State Laws That Went Into Effect on January 1st
Did you know that starting January 1, Wisconsin municipalities may legalize pedal pubs?* These are quadricycles in which peddlers may consume alcohol while traveling from bar to bar. This is one of the many new state laws identified by the National Conference of State Legislatures.
The NCSL’s “Annual List of State Laws Going Into Effect on Jan. 1” identifies new state laws. These are grouped into topics such as marijuana, health, elections, and drones. In Illinois drones may not be used to interfere with hunters or fishers (2013 Illinois 098-0402). While, in California, election officials are required to create a system which allows those who voted by mail to know if their ballot was counted (2013 California 280). If you have anyone under 18 in your car while driving in Oregon you may no longer smoke (2013 Oregon 361). Colorado is not the only state with a new law concerning marijuana. Illinois will newly allow the sale of medical marijuana (2013 Illinois 098-0122).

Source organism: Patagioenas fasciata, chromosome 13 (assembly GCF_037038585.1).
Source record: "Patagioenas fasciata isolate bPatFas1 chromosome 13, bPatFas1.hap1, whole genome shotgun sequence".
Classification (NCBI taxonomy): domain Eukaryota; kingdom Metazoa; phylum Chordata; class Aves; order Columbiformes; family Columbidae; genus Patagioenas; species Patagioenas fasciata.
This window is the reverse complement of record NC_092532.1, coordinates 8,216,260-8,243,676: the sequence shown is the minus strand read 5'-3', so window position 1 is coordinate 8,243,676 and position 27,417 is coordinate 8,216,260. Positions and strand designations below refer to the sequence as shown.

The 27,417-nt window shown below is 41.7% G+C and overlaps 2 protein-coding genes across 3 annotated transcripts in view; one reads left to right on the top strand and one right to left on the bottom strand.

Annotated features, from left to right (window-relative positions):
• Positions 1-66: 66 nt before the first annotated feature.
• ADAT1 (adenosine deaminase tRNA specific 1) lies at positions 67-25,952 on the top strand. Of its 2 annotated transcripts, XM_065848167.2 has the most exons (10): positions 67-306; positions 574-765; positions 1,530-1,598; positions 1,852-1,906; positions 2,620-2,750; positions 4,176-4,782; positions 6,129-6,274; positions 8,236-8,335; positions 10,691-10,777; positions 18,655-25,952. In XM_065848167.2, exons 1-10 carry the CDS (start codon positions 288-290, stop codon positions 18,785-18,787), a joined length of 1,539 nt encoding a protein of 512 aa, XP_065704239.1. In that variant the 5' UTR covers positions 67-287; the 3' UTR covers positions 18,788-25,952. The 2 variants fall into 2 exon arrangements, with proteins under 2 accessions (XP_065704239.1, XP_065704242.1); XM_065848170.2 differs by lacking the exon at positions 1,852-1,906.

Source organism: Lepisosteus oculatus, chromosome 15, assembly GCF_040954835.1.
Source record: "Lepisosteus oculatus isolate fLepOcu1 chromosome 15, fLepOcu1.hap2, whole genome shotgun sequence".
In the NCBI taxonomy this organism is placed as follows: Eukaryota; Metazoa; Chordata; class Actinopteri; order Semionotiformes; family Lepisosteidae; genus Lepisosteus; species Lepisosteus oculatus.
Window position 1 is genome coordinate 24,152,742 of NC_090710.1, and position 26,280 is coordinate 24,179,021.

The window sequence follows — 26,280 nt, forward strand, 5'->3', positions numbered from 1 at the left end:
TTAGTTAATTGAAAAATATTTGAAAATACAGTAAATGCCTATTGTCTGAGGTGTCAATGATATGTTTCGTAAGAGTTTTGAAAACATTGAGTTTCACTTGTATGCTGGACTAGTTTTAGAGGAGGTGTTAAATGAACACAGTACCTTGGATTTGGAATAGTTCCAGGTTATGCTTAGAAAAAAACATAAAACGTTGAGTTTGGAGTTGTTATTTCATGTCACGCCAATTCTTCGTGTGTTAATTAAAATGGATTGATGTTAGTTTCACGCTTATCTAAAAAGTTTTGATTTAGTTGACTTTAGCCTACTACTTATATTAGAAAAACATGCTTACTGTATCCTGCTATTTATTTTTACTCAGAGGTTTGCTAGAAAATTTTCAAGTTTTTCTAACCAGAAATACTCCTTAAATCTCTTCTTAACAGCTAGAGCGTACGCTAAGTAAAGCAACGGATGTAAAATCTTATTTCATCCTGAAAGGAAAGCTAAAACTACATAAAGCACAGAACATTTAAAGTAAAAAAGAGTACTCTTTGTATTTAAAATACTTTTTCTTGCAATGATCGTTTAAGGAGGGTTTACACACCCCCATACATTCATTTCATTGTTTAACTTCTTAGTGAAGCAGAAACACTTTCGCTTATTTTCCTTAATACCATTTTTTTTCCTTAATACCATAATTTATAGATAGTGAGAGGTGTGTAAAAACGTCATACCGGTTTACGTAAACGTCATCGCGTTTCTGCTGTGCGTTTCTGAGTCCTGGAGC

The National Conference of State Legislatures’ site contains a wealth of compiled information about state legislation. I used the site’s search engine to find a list of states that allow the sale of medical marijuana. The District of Columbia and 20 states allow its sale. California was the first to do so. You can also browse state legislative information by clicking “Research.” On the right is a list of topics from agriculture and rural development to transportation. For example “human service” is near the middle of the list, and a click on the heading opens a list of subtopics including child welfare. The child welfare page contains information about state laws such as reporting child abuse and neglect, supporting non-parental caregivers, and a database of the 2013 enacted state laws concerning child welfare.** In 2013 three states have enacted legislation about infant abandonment/safe surrender. Two of those laws include provisions dealing with educating high school students about the laws.
** The site has information about state child welfare laws going back to 2005.